Battle over, sweet release at last
The stars are not wanted now: put out every one;
Pack up the moon and dismantle the sun;
Pour away the ocean and sweep up the wood.
For nothing now can ever come to any good.
— W.H. Auden
My partner, lover, best friend, true love of my life has succumbed to the dementia with Lewy bodies that has for the past four years drained her of every asset save the shell of a body that remained when her mind was completely gone.
Over the past six months, she showed marked deterioration in her condition. She developed Parkinson-like symptoms, which included shaking hands and an unsteady gait. Her loss of motor skills was second only to her loss of cognitive skills; since about Christmas, communication for her became nearly impossible and communication with her was virtually out of the question.
She became combative, making every change of clothes a skirmish and every shower a pitched battle. One day she suddenly stopped taking her badly needed medication, forcing us to find creative ways to administer pills that were meant to be simply swallowed.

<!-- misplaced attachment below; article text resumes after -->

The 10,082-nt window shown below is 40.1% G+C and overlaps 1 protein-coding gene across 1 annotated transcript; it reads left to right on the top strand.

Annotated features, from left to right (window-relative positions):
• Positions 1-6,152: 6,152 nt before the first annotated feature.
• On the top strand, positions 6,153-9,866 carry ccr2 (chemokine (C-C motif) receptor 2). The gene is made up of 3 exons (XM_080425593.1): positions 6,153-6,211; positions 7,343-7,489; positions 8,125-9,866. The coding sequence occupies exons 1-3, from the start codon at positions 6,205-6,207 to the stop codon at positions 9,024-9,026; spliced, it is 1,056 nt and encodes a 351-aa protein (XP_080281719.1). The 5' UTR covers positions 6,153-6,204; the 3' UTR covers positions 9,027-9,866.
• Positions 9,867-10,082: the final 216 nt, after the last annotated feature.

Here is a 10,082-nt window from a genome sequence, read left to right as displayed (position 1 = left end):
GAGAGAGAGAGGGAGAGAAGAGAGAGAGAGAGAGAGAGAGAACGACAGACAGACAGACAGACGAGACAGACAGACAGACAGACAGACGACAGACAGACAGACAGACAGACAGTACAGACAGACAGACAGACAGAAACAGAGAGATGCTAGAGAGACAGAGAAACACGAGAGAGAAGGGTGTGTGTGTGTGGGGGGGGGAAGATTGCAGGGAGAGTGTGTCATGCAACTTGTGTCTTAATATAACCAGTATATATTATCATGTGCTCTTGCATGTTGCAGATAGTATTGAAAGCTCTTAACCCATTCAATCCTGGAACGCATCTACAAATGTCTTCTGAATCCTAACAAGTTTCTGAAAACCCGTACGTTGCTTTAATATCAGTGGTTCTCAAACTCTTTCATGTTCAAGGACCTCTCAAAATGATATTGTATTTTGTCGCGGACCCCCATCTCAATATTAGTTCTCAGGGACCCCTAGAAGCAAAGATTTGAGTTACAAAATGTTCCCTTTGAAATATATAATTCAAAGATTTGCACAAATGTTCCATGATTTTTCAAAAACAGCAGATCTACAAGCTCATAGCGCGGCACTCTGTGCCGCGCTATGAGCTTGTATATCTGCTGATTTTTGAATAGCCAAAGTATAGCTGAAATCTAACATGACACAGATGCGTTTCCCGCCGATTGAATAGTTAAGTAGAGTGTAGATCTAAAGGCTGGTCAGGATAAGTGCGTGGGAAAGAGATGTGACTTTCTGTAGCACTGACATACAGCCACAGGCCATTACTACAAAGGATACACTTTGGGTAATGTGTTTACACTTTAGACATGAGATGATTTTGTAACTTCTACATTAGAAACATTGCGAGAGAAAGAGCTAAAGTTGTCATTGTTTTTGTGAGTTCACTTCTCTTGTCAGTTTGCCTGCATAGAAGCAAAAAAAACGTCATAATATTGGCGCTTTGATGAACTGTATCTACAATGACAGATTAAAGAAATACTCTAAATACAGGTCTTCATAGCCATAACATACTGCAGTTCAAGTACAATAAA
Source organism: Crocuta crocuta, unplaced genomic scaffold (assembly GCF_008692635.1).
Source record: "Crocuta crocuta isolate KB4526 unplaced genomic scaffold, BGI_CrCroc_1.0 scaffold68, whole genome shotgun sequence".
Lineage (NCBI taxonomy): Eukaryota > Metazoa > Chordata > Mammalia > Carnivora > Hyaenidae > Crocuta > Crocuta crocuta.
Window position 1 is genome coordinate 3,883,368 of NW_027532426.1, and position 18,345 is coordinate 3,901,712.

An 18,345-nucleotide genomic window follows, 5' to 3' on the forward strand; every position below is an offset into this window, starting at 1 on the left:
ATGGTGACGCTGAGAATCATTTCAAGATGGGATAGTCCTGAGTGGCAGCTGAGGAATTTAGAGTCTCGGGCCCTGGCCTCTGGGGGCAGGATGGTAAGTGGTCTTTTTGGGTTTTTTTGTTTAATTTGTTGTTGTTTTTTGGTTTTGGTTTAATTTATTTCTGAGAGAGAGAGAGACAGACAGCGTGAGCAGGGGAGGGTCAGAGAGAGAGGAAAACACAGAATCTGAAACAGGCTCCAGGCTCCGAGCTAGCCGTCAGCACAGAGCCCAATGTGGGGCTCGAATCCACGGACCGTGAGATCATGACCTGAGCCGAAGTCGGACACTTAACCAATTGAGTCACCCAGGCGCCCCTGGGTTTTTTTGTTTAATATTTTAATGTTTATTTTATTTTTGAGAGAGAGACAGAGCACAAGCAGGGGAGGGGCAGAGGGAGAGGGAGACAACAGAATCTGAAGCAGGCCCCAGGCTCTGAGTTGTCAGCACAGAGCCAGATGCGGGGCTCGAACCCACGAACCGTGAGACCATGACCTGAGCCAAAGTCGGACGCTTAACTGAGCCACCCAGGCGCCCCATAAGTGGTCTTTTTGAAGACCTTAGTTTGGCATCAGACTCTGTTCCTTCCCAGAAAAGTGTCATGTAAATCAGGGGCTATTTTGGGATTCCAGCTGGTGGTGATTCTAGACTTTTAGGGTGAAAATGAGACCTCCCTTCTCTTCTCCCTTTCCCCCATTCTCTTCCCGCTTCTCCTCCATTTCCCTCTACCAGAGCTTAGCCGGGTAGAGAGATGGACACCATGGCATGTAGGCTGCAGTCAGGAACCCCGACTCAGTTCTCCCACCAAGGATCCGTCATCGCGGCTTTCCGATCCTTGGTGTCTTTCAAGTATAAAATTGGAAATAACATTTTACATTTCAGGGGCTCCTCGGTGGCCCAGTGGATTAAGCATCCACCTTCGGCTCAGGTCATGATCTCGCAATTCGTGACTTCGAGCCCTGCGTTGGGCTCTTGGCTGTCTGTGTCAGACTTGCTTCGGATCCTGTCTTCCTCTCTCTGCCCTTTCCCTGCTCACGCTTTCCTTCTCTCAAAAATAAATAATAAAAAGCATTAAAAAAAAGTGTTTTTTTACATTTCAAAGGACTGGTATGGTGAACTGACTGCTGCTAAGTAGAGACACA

And at the end, she virtually stopped eating. She wouldn’t feed herself and only accepted miniscule portions when she allowed us to feed her, which was becoming more infrequent.
Many dementia patients die when they refuse all food, although this can be a sad and lingering demise.
For Pam, however, the end came as the result of seizures that started in early March and caused several falls. The doctors prescribed an anti-seizure medication that we administered; it helped but was not effective in ending the episodes.
She recently had a seizure and tumbled down our stairs, landing on her head on a hardwood floor; we airlifted her to Syracuse. But bleeding in the brain was prolific, and we were offered the Hobson’s choice of a difficult and risky operation — that included removal of a portion of her skull and a protracted and uncertain recovery — or placing her in a hospice bed and letting her pass peacefully in a coma.
We chose the latter.